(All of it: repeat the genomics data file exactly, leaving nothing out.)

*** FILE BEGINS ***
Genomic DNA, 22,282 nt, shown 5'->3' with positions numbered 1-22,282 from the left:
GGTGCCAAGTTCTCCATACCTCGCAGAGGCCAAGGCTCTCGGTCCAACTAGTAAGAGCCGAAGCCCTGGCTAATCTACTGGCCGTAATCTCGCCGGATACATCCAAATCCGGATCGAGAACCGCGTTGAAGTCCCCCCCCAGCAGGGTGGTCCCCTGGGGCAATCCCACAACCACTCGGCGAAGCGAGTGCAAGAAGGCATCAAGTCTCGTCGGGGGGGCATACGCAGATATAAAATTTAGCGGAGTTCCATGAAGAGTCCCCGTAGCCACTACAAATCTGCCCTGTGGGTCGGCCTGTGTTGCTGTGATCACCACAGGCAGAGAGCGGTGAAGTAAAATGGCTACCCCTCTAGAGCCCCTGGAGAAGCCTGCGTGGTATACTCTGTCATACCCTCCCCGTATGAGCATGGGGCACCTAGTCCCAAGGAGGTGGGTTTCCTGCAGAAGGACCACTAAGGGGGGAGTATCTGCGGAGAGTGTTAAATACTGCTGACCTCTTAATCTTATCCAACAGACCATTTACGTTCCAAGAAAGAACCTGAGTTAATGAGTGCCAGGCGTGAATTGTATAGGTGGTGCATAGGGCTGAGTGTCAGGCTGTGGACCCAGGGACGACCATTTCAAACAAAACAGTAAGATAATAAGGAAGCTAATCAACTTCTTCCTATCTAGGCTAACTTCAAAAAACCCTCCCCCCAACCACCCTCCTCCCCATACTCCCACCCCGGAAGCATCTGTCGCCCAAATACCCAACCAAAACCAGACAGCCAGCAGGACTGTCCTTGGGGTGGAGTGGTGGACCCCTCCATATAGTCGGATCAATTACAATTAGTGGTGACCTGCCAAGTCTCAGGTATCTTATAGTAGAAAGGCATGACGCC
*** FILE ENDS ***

Genomic DNA, 22,282 nt, shown 5'->3' with positions numbered 1-22,282 from the left:
GGTGCCAAGTTCTCCATACCTCGCAGAGGCCAAGGCTCTCGGTCCAACTAGTAAGAGCCGAAGCCCTGGCTAATCTACTGGCCGTAATCTCGCCGGATACATCCAAATCCGGATCGAGAACCGCGTTGAAGTCCCCCCCCAGCAGGGTGGTCCCCTGGGGCAATCCCACAACCACTCGGCGAAGCGAGTGCAAGAAGGCATCAAGTCTCGTCGGGGGGGCATACGCAGATATAAAATTTAGCGGAGTTCCATGAAGAGTCCCCGTAGCCACTACAAATCTGCCCTGTGGGTCGGCCTGTGTTGCTGTGATCACCACAGGCAGAGAGCGGTGAAGTAAAATGGCTACCCCTCTAGAGCCCCTGGAGAAGCCTGCGTGGTATACTCTGTCATACCCTCCCCGTATGAGCATGGGGCACCTAGTCCCAAGGAGGTGGGTTTCCTGCAGAAGGACCACTAAGGGGGGAGTATCTGCGGAGAGTGTTAAATACTGCTGACCTCTTAATCTTATCCAACAGACCATTTACGTTCCAAGAAAGAACCTGAGTTAATGAGTGCCAGGCGTGAATTGTATAGGTGGTGCATAGGGCTGAGTGTCAGGCTGTGGACCCAGGGACGACCATTTCAAACAAAACAGTAAGATAATAAGGAAGCTAATCAACTTCTTCCTATCTAGGCTAACTTCAAAAAACCCTCCCCCCAACCACCCTCCTCCCCATACTCCCACCCCGGAAGCATCTGTCGCCCAAATACCCAACCAAAACCAGACAGCCAGCAGGACTGTCCTTGGGGTGGAGTGGTGGACCCCTCCATATAGTCGGATCAATTACAATTAGTGGTGACCTGCCAAGTCTCAGGTATCTTATAGTAGAAAGGCATGACGCC